It is a model of leadership, an example more leaders should follow — though few do. It’s one more example of the high caliber leadership Dwight Eisenhower demonstrated throughout his life. In it’s imperfections, handwritten, it should take your breath away.
So again, today, on the 70th anniversary of the D-Day invasion, we remember.
Eisenhower’s contingency statement, in case D-Day failed – image from the National Archives
This quote actually isn’t a quote. It was never said by the man who wrote it down to say it. It carries a powerful lesson because of what it is.
In preparing for the D-Day invasion, Supreme Allied Commander Dwight Eisenhower carefully contemplated what would happen if the invasion failed. What if the Germans repulsed the Allies, and no foothold was established to re-take the main body of Europe from the Germans?
Ike’s answer is a model of leadership: He would take the blame. Regardless what happened, Ike took full responsibility for the failure, giving credit to the soldiers who would have sacrificed in vain, perhaps their lives.
The Bathtub recently posted Gen. Dwight Eisenhower’s “order of the day” to the troops about to conduct the Allied invasion of Normandy — D-Day — to establish the toehold in Europe the Allies needed to march to Berlin, and to end World War II in Europe. As a charge to the troops, it was okay — Eisenhower-style words, not Churchill-style, but effective enough. One measure of its effectiveness was the success of the invasion, which established the toe-hold from which the assaults on the Third Reich were made.
Photo shows Eisenhower meeting with troops of the 101st Airborne Division, 502nd Parachute Infantry Regiment, on the eve of the invasion. It was these men whose courage he lauded.
When Eisenhower wrote his words of encouragement to the troops, and especially after he visited with some of the troops, he worried about the success of the operation. It was a great gamble. Many of the things the Allies needed to go right — like weather — had gone wrong. Victory was not assured. Defeat strode the beaches of Normandy waiting to drive the Allies back into the water, to die.
Eisenhower wrote a second statement, a shorter one. This one was directed to the world. It assumed the assault had failed. In a few short sentences, Eisenhower commended the courage and commitment of the troops who, he wrote, had done all they could. The invasion was a chance, a good chance based on the best intelligence the Allies had, Eisenhower wrote. But it had failed.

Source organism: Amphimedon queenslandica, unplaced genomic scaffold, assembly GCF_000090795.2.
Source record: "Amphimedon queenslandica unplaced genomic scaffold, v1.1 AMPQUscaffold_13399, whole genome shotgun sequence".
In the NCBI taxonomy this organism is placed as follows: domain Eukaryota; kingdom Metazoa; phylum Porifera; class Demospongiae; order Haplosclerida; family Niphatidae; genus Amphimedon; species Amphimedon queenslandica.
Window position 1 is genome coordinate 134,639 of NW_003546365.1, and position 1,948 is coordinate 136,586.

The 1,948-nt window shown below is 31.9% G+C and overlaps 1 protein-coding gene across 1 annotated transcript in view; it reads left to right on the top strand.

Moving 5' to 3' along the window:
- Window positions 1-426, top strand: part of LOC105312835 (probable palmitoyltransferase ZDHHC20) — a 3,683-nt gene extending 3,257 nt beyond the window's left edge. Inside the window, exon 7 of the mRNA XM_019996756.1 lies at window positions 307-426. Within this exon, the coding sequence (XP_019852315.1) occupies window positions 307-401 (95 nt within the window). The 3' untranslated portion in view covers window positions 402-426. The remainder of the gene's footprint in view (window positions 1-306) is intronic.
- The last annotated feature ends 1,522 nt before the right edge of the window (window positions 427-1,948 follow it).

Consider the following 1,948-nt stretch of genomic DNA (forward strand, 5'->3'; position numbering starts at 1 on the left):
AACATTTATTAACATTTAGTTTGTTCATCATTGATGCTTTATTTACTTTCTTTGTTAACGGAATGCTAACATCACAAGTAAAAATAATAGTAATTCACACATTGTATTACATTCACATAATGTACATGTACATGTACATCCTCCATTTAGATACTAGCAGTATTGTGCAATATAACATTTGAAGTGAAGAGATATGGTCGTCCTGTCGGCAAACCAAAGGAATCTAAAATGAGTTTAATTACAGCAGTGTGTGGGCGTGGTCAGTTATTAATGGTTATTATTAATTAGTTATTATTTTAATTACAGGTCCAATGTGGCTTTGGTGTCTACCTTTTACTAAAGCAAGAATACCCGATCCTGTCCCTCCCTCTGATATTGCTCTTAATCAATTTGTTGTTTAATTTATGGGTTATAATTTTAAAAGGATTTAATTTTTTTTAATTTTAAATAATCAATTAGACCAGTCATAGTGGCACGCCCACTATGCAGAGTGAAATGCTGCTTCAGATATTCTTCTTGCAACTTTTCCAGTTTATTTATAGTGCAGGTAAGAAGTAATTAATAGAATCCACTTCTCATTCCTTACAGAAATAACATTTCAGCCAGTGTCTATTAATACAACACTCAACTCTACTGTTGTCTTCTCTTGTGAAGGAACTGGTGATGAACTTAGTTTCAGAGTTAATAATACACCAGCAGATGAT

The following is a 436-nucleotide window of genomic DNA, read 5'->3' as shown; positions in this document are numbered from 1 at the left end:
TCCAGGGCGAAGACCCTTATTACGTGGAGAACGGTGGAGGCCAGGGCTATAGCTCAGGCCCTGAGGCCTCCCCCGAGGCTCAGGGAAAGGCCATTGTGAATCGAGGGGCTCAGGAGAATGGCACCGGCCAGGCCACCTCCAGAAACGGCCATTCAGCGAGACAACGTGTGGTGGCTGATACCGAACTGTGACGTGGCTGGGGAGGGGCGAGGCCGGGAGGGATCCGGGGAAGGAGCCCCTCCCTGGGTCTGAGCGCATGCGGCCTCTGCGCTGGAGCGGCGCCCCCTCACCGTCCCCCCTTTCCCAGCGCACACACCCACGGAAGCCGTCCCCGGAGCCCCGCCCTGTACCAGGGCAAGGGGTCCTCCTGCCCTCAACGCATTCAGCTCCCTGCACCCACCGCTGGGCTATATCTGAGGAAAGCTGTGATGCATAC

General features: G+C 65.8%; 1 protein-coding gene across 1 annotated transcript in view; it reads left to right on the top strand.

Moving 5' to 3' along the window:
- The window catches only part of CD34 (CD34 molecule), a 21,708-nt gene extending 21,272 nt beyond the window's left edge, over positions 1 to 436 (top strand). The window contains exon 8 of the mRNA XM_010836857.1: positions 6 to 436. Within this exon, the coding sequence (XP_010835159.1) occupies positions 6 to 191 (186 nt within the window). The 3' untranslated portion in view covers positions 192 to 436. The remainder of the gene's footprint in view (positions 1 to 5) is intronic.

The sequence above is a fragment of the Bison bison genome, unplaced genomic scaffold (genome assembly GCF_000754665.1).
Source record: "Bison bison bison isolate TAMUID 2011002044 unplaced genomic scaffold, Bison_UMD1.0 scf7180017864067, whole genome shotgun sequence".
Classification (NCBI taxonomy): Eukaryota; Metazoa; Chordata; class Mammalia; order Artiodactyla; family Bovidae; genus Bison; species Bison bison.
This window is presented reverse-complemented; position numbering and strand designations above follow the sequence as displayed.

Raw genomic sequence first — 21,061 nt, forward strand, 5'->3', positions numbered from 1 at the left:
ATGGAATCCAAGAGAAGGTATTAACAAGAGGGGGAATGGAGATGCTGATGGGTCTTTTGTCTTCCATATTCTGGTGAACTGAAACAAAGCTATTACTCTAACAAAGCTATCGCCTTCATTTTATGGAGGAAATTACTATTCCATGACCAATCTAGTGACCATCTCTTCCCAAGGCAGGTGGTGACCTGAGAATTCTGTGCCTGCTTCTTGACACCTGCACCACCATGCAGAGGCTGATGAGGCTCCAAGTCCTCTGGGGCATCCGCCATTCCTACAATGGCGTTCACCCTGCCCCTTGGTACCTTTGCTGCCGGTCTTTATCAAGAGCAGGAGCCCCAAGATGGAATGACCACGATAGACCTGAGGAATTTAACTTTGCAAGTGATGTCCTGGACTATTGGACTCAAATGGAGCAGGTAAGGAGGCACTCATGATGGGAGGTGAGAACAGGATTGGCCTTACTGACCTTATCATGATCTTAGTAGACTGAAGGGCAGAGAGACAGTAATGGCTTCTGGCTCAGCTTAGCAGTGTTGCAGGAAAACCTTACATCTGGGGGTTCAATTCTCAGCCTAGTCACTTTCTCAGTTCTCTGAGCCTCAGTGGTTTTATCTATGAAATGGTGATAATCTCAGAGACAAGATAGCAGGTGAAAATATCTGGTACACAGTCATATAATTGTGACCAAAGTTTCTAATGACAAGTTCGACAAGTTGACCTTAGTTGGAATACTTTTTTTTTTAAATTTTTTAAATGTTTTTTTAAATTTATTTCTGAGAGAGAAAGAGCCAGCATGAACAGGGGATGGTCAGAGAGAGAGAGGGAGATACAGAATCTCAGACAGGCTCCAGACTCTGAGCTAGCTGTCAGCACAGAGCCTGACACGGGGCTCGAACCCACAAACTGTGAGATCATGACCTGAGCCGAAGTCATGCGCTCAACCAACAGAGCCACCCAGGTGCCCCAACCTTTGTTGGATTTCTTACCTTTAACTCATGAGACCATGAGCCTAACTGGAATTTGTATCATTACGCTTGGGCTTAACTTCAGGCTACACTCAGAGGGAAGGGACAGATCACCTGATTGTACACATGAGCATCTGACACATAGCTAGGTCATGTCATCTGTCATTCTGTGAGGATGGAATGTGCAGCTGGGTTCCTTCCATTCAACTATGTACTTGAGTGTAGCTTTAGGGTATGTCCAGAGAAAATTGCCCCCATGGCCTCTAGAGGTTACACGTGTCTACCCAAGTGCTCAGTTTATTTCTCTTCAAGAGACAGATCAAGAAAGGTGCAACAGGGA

The failure, Eisenhower wrote, was not the fault of the troops, but was entirely Eisenhower’s.
He didn’t blame the weather, though he could have. He didn’t blame fatigue of the troops, though they were tired, some simply from drilling, many from war. He didn’t blame the superior field position of the Germans, though the Germans clearly had the upper hand. He didn’t blame the almost-bizarre attempts to use technology that look almost clownish in retrospect — the gliders that carried troops behind the lines, sometimes too far, sometimes killing the pilots when the gliders’ cargo shifted on landing; the flotation devices that were supposed to float tanks to the beaches to provide cover for the troops (but which failed, drowning the tank crews and leaving the foot soldiers on their own); the bombing of the forts and pillboxes on the beaches, which failed because the bombers could not see their targets through the clouds.
There may have been a plan B, but in the event of failure, Eisenhower was prepared to establish who was accountable, whose head should roll if anyone’s should.
Eisenhower took full responsibility.
Our landings in the Cherbourg-Havre area have failed to gain a satisfactory foothold and I have withdrawn the troops. My decision to attack at this time and place was based upon the best information available. The troop, the air [force] and the navy did all that bravery and devotion to duty could do. If any blame or fault attaches to the attempt, it is mine alone.
Who in the U.S. command would write such a thing today? Who else in history would have written such a thing? Is there any indication that Julius Caesar, Alexander the Great, Attila the Hun, Genghis Khan, or any other commander of a great army in a world-turning invasion, considered how to save and perhaps salve the reputation of his troops, though they had failed?
Leadership is more than just positive thinking.
- The message may also be viewed here. Yes, it’s incorrectly dated July 5 — should have been June 5. In history, little is perfect. We can excuse his slip of the pen, considering what else he had on his mind.
Another angle of the meeting with the troops: General Eisenhower speaks with members of the 101st Airborne Division on the evening of 5 June 1944. Wikipedia image
This is mostly an encore post.